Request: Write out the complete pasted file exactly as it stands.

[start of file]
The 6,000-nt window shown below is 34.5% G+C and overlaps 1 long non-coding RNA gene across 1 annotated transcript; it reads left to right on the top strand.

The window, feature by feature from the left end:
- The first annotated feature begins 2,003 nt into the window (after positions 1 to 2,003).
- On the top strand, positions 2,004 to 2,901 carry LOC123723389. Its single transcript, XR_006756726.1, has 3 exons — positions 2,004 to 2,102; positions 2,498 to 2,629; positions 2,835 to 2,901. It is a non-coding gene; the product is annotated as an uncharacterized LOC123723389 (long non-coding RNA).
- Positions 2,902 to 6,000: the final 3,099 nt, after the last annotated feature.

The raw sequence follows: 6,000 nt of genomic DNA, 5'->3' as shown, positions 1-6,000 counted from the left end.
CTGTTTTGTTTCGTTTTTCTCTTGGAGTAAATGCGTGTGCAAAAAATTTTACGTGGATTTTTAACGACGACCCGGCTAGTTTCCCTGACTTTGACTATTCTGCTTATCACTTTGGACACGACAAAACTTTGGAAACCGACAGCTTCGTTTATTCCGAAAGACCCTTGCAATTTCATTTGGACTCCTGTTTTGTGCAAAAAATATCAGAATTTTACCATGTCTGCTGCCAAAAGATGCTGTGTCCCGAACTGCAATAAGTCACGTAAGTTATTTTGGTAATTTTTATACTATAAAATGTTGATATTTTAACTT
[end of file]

The 6,000-nt window shown below is 34.5% G+C and overlaps 1 long non-coding RNA gene across 1 annotated transcript; it reads left to right on the top strand.

The window, feature by feature from the left end:
- The first annotated feature begins 2,003 nt into the window (after positions 1 to 2,003).
- On the top strand, positions 2,004 to 2,901 carry LOC123723389. Its single transcript, XR_006756726.1, has 3 exons — positions 2,004 to 2,102; positions 2,498 to 2,629; positions 2,835 to 2,901. It is a non-coding gene; the product is annotated as an uncharacterized LOC123723389 (long non-coding RNA).
- Positions 2,902 to 6,000: the final 3,099 nt, after the last annotated feature.

The raw sequence follows: 6,000 nt of genomic DNA, 5'->3' as shown, positions 1-6,000 counted from the left end.
CTGTTTTGTTTCGTTTTTCTCTTGGAGTAAATGCGTGTGCAAAAAATTTTACGTGGATTTTTAACGACGACCCGGCTAGTTTCCCTGACTTTGACTATTCTGCTTATCACTTTGGACACGACAAAACTTTGGAAACCGACAGCTTCGTTTATTCCGAAAGACCCTTGCAATTTCATTTGGACTCCTGTTTTGTGCAAAAAATATCAGAATTTTACCATGTCTGCTGCCAAAAGATGCTGTGTCCCGAACTGCAATAAGTCACGTAAGTTATTTTGGTAATTTTTATACTATAAAATGTTGATATTTTAACTT